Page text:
Tuesday, September 27, 2005

David Denby

“In Marked Woman, a terrific 1937 Warner Bros. melodrama, Bette Davis, as a clip-joint hostess (i.e., hooker), crosses a big-shot mobster and gets into trouble. As the mobster's henchmen lead her away, Davis hisses at the beautifully dressed thug, "I'll get you--even if I have to come back from the grave to do it!"

“Now, that was a tough woman. Ann Sheridan was pretty tough too. And Jane Greer in Out of the Past, Barbara Stanwyck in anything. Movies of the late thirties and forties were full of desperate and angry women who crossed the law, caused trouble, fought for themselves and their friends. But none of those women was as tough as Gena Rowlands in Gloria….

“Walking through the Russian Tea Room recently, Gena Rowlands attracted a good deal of bewildered attention. People think they recognize the tall and beautiful woman with the pile of golden hair, but they aren't quite sure. Rowlands has had an interesting career, but she's far from overexposed. And since she's an actress who disappears into her roles, many people may have trouble recalling exactly what she looks like. Will Gloria be the movie that finally makes Gena Rowlands a popular star?

“Not that her looks are unmemorable. Now in her mid-forties, she has a face that bears comparison to Bette Davis's at the same age--haggard one minute, radiant the next, with intimations of emotional extremes in the downward-turning mouth and very warm brown eyes. [Denby has interviewed Rowlands for this article, but I assume he's referring to her face in the movie, as well.]

“Gena Rowlands made her reputation by taking on the "heavy" roles that Cassavetes wrote for her…. Her definitive part was undoubtedly the panic-stricken, eager-to-please housewife Mabel Longhetti in A Woman Under the Influence. (Opening Night … was never released in New York.) In Gloria, however, playing a fearless, harsh-talking broad, a female Lee Marvin, Rowlands discovers thing she's never done for Cassavetes in the past--a flair for blunt comedy, a stiff-shouldered walk, a way of dropping acid remarks from the corner of her mouth….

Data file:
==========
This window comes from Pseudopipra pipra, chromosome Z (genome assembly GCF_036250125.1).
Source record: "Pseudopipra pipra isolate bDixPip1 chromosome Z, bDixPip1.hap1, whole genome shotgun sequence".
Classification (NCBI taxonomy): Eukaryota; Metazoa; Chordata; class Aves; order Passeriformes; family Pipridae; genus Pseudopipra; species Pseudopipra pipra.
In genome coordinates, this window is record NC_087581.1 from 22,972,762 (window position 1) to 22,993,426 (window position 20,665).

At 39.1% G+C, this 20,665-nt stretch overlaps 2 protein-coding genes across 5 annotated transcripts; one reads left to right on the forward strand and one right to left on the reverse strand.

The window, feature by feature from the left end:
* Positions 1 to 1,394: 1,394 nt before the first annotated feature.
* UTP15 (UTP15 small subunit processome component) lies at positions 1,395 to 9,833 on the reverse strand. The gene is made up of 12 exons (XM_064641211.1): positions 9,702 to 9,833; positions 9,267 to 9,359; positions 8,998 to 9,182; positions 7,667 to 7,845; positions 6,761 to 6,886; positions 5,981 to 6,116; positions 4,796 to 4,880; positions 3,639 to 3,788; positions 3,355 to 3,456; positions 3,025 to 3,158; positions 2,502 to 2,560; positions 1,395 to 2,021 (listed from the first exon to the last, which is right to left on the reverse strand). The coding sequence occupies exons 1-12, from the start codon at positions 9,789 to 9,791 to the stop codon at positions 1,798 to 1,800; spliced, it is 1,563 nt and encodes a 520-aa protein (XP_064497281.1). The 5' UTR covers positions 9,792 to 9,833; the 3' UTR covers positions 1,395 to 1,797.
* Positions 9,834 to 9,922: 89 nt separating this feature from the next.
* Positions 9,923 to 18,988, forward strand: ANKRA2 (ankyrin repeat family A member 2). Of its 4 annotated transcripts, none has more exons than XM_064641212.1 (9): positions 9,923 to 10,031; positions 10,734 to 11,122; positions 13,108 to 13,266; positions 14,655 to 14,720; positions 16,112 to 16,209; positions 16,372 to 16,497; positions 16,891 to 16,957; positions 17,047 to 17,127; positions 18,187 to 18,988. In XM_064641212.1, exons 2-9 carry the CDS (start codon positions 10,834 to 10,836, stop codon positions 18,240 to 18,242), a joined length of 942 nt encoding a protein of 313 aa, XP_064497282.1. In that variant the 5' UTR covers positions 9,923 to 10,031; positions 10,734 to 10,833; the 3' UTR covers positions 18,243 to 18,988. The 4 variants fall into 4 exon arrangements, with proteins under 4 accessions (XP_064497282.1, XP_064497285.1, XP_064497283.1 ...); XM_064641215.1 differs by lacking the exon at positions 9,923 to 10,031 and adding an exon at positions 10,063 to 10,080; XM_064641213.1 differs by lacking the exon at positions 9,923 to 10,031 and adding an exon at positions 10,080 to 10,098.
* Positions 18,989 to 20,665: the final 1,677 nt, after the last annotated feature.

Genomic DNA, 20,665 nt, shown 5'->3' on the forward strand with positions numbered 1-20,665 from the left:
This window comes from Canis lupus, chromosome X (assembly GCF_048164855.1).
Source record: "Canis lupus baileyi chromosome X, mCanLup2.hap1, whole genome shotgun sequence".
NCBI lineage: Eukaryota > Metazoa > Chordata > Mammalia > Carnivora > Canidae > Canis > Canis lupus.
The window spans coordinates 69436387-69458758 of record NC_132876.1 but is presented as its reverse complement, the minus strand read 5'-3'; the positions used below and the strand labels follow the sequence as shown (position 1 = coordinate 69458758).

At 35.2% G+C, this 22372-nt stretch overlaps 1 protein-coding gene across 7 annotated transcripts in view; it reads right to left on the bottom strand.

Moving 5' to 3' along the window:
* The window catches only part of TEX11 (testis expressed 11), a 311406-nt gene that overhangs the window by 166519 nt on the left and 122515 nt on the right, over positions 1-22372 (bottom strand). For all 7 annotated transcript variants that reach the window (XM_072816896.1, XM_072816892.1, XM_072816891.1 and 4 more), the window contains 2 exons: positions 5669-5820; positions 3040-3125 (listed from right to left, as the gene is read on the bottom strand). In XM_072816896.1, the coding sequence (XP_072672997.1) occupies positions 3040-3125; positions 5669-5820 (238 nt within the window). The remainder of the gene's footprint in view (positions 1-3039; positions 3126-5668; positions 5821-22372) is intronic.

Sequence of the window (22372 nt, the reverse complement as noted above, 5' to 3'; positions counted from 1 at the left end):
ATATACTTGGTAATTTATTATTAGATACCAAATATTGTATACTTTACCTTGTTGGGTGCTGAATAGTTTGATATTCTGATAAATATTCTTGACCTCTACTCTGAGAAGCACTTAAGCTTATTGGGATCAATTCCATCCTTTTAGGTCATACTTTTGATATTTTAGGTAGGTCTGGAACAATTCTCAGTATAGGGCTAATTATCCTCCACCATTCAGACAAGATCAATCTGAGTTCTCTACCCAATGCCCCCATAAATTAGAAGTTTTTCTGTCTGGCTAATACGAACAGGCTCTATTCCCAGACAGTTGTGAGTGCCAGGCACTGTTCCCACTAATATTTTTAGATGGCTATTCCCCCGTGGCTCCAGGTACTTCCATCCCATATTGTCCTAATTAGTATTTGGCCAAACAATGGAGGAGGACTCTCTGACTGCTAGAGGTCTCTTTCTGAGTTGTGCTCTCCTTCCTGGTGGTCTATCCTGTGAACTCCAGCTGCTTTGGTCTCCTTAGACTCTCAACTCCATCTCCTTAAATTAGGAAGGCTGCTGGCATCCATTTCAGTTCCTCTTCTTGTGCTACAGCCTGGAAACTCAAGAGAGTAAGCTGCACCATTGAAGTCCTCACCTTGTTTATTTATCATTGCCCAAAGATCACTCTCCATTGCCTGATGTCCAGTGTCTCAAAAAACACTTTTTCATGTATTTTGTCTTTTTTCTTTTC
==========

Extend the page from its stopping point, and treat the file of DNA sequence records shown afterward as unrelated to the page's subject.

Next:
“Gloria may be the only recent American film to go beyond the categories of feminism and anti-feminism. The heroine has the heart of a lion, but she commits violence in order to defend a child, a child she doesn't even care for. "I think there may be some atavistic impulses in women to protect children," Rowlands says. "…. And it's also true that in the gangster world, when you're challenged, you have to meet the challenge and finish it, or else you're lost."

“How does an actress find the strength to stretch this way? She doesn't like to talk about her marriage to Cassavetes, but the external facts suggest a powerful fortress…..”

David Denby
New York, September 22, 1980
[fall preview]

[don't have whole review:]

“…. Actually, the subway-poster ads with Gena Rowlands brandishing a snub-nosed .38, as if she were a taller, skirted version of George Raft, give a very accurate notion of the movie--a crime-genre film with plenty of action and lots of underbelly-of-the-city flourishes. Gloria is a great deal of fun. It is also something of a stunt. There have been tough and even violent [continued]

David Denby
New York, October 13, 1980

David Ansen

“…. The larger-than-life heroine, Gloria Swenson, an ex-moster's moll who's fast on the draw, is a hilarious fantasy figure: Wonder Woman as a chain-smoking, middle-aged guardian angel in thrift-shop '40s gowns. The role-reversal joke is simple--Rowlands in the old Jimmy Cagney part--and she milks it for all the delicious incongruity it's worth. When Rowlands first draws her gun, mows down a whole carload of mafiosi and, without missing a beat, hails a taxi, she is instantly apotheosized into cartoon-feminist immortality.

“You don't have to believe "Gloria" for a minute to enjoy it….”

“Cassavetes has never before shown a flair for action but, … he's at his best--and funniest--when the bullets are flying and the actors keep their mouths shut (something his actors normally never do). Where he fails is in the relationship between Gloria and her peppery charge…. Still, "Gloria" remains a fascinatingly offbeat entertainment…. "Gloria" is pure, unembarrassed jive--a hipster's lark of a movie--and Rowlands gives a great jive artist's performance, straight-faced and charged with sly conviction.”

David Ansen
Newsweek, October 6, 1980